If you know me, you know I’ve always thrived on being busy and having a million things to do. I’m usually happiest that way and struggle without structure. But remember that taking breaks will reenergize you.

4.   You Can’t Do It All in a Night … and That’s Ok

I’ve come to the conclusion that in a given day, knowing that I have another full-time job, I can realistically achieve 2-3 photo tasks per day. Plot out your time and decide what is realistic. Keep a list of what you hope to achieve in a given day, and mark which tasks are must-finish, and which can spill into tomorrow. Focusing on what you can achieve, versus what you hope to achieve, helps to set realistic goals.

5.   Say “No”

I’ve heard time and time again: find your niche and stick to it. For me, I still love to photograph portraits in a variety of aspects — newborns, maternity, graduates, families, engagements, and weddings. Check out my recent engagement sessions at Red Rocks Open Space in Colorado Springs. As I continue to take on a variety of assignments, I have to be mindful of what I am posting and sharing on social media. I need to post what I want to be hired for. If I receive an inquiry for a type of assignment that doesn’t align with my vision for the future of my business, then it’s okay for me to say no.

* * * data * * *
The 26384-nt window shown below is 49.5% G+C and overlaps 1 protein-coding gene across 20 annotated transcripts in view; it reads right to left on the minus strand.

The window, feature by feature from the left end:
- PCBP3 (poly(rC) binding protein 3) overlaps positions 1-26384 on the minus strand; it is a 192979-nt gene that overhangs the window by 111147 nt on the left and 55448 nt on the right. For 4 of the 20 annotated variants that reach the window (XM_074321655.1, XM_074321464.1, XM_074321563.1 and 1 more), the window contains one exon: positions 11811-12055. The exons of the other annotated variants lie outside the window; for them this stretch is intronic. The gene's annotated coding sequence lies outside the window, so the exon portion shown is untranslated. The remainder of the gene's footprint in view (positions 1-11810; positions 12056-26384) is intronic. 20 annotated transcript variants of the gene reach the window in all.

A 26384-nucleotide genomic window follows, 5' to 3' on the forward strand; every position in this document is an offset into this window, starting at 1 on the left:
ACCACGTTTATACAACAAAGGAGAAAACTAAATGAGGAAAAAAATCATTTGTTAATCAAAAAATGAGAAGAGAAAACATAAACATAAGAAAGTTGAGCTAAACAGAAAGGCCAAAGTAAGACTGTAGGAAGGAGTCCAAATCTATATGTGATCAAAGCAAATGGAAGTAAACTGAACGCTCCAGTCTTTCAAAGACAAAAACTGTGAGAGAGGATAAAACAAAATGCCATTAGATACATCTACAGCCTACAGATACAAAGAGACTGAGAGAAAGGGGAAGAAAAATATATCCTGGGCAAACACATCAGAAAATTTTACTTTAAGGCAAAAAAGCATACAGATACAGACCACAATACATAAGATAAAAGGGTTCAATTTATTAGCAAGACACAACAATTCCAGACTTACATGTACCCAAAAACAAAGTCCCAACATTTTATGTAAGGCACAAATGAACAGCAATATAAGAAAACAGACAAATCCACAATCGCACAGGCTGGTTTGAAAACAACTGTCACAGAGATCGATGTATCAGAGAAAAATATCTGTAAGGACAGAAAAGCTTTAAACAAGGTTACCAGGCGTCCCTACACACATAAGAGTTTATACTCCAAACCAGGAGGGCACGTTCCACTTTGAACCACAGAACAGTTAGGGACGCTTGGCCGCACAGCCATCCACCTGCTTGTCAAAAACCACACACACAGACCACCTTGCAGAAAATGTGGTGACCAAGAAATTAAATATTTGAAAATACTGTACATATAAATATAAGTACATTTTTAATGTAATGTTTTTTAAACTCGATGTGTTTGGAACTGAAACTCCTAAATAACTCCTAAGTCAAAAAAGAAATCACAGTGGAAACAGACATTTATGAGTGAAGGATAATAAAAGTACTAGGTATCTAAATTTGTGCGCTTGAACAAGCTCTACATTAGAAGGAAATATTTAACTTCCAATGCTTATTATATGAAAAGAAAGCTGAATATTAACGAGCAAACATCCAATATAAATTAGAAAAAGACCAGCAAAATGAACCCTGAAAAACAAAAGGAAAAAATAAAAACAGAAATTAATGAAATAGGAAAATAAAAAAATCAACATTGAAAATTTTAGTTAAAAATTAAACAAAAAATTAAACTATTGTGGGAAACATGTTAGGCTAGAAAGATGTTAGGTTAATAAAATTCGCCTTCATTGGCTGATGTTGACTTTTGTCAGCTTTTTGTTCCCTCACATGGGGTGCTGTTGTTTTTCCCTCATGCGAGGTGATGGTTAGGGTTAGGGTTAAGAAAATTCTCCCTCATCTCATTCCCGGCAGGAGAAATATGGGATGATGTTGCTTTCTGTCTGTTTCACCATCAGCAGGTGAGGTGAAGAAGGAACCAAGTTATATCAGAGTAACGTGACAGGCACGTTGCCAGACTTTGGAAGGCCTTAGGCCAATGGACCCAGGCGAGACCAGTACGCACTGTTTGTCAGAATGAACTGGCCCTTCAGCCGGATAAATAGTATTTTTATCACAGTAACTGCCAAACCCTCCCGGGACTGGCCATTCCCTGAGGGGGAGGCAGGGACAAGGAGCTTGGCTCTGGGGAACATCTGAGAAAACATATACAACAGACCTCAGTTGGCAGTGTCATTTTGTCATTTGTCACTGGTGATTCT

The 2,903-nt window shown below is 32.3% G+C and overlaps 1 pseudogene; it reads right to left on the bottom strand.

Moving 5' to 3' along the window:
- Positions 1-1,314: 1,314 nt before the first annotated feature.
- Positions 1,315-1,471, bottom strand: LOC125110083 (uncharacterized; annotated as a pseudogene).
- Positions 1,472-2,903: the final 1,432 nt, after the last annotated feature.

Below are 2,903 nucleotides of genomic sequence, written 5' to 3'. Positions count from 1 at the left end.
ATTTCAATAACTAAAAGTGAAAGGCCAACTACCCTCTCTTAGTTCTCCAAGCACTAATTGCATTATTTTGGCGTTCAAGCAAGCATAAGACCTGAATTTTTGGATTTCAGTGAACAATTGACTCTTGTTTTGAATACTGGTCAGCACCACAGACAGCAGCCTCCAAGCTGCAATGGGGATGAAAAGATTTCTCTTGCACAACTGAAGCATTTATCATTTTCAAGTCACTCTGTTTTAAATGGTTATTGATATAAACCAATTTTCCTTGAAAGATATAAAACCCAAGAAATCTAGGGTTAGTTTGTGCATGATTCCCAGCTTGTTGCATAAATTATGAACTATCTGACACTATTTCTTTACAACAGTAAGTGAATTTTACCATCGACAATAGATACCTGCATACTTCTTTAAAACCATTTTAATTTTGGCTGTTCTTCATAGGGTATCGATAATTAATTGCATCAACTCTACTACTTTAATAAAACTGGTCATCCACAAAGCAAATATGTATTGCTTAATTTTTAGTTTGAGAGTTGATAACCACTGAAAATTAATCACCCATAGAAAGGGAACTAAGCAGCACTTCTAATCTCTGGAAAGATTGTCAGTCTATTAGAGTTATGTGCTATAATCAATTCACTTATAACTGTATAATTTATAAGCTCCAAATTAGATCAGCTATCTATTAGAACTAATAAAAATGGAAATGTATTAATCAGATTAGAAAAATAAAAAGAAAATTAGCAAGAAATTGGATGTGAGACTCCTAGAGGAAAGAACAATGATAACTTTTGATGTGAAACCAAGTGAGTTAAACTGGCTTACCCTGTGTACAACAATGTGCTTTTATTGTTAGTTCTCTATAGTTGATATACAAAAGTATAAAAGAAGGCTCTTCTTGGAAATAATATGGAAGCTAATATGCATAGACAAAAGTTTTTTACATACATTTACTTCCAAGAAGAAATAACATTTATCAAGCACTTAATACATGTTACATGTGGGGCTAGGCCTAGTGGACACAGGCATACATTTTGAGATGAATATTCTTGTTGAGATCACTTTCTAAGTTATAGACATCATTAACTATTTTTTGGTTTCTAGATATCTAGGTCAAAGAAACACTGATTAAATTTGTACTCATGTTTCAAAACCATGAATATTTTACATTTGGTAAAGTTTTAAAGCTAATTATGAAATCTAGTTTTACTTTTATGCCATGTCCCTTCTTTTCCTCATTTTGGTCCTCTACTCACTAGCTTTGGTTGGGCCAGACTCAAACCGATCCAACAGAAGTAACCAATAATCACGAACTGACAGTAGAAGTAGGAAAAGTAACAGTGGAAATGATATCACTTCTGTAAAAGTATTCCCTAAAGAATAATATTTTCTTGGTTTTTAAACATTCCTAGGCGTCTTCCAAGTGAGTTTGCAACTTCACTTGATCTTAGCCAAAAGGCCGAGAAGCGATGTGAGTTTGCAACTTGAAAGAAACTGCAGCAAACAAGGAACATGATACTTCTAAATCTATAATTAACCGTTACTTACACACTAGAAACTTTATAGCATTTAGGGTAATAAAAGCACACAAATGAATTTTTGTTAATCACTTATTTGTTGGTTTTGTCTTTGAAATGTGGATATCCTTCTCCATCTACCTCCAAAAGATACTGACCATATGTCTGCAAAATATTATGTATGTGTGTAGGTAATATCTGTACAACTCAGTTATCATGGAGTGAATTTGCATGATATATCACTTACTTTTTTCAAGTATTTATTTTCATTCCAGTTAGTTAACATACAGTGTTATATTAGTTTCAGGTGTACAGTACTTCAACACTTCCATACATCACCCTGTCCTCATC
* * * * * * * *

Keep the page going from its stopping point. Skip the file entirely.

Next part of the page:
6.   Ask for Help

Running a small business by yourself is hard work. If you try to do everything on your own, personal time becomes nearly nonexistent. I never thought I’d get to a point where I’d have the means to outsource specific tasks. I’ve considered the tasks that I can handle weekly, as well as the ones that I could use a bit of assistance on. I’ve remembered that I don’t need to start by outsourcing everything at once; I can start small and try it out for a bit. Either way, my goal is to free up time and add someone to my team who can do the job better than I could. Look for tasks you can outsource to other entrepreneurs — web development, copy editing, or even logo design can be a big help.

7.   Connect with Your Creative Community

This one is HUGE! I’ve learned that if I want others to follow my work, I need to interact with them just as much, too. I’m now taking time each day to discover and engage with other creatives by commenting and sharing their posts too. By filling your feeds with like-minded entrepreneurs, you’ll also find new sources for education and inspiration.